How to Handle Software Requirements Change After Implementation Has Begun
Agile says that you should be prepared for change, but proper planning can mitigate just how much change you'll have to be prepared for.
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There is only one constant in software development: things are going to change. This is an immutable law. The first step to properly handle change is to accept this fact. It is so important that even in the Agile Manifesto principles it says: “Welcome changing requirements, even in late development.” So they are not going away, but that doesn’t mean that you can’t do anything about them.
Let's address why it happens first, because the people that don’t learn from history are condemned to repeat it, then learn how to handle them in a way that doesn’t create headaches.
To the human mind, it comes very naturally that when it is presented with a problem, it will come up with a solution. The inexperienced managers implement control over their departments by this approach: as soon something comes up, they will tell you what to do on the fly. This is called reactive management since everything is improvised. It is not possible for any human to foresee what situations we are going to be presented with, so this management style comes naturally.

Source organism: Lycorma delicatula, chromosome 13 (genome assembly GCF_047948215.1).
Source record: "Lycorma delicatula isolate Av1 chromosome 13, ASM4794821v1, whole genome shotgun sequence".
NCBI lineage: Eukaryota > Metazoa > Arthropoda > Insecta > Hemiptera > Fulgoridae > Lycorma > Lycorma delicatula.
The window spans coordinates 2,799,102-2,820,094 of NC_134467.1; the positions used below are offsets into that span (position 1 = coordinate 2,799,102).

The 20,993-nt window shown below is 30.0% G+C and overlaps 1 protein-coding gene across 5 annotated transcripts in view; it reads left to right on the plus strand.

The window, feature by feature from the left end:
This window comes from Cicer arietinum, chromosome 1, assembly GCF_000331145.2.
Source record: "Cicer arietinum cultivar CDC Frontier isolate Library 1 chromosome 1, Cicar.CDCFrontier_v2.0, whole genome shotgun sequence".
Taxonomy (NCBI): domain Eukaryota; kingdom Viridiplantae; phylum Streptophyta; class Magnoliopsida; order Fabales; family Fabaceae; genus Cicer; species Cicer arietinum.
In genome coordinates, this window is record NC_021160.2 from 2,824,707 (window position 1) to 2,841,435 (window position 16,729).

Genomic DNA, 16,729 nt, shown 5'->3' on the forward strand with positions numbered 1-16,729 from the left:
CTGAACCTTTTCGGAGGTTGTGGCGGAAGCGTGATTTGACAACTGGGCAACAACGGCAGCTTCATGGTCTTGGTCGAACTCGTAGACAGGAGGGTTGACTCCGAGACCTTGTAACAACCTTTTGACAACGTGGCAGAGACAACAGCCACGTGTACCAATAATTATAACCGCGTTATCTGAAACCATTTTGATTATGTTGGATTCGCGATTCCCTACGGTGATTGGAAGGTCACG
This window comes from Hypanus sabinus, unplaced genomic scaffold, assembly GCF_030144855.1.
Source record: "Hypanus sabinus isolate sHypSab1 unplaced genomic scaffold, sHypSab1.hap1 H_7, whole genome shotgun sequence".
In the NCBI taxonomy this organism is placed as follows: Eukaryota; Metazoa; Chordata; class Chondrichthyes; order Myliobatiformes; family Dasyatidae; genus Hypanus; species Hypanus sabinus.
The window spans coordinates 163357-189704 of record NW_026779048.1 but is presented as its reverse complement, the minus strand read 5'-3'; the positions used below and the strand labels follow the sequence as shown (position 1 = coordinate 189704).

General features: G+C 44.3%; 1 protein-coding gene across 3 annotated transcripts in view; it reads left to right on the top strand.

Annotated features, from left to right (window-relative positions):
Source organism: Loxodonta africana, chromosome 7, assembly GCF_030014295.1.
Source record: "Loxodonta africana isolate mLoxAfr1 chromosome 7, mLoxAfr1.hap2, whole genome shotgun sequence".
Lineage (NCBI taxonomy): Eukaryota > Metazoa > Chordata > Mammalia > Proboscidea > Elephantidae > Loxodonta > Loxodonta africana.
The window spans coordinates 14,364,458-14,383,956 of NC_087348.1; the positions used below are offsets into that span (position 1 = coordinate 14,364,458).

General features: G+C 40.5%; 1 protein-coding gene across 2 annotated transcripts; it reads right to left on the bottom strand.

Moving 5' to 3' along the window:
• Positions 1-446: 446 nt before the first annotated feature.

It is not possible to see the future, but the mind is also the greatest pattern detector in the world, and can find patterns even in places where there aren't any. Over time you will start noticing things that are repeating. Let's say we can see a cashier is being paid by a customer with cash or credit card. We cannot see the future but we can see the pattern so if a new cashier is hired, we can let him find how to handle this by himself when the situation occurs (reactive management) or we can create a little document and a training to let him know in advance what to do (proactive management). This is how processes are born.
Processes are the foundation stone of all enterprise software projects. Software developers create tools to let a user do their job more easily and quickly based on these processes since no computer on earth has the capability to come up with a solution of unpredictable situations. But the responsibility for those processes to be done properly lies with the person paying for the development of the software, not the developers, project managers, team leads, or even the Product Owners, who have the responsibility to document and manage the clients' processes for the project.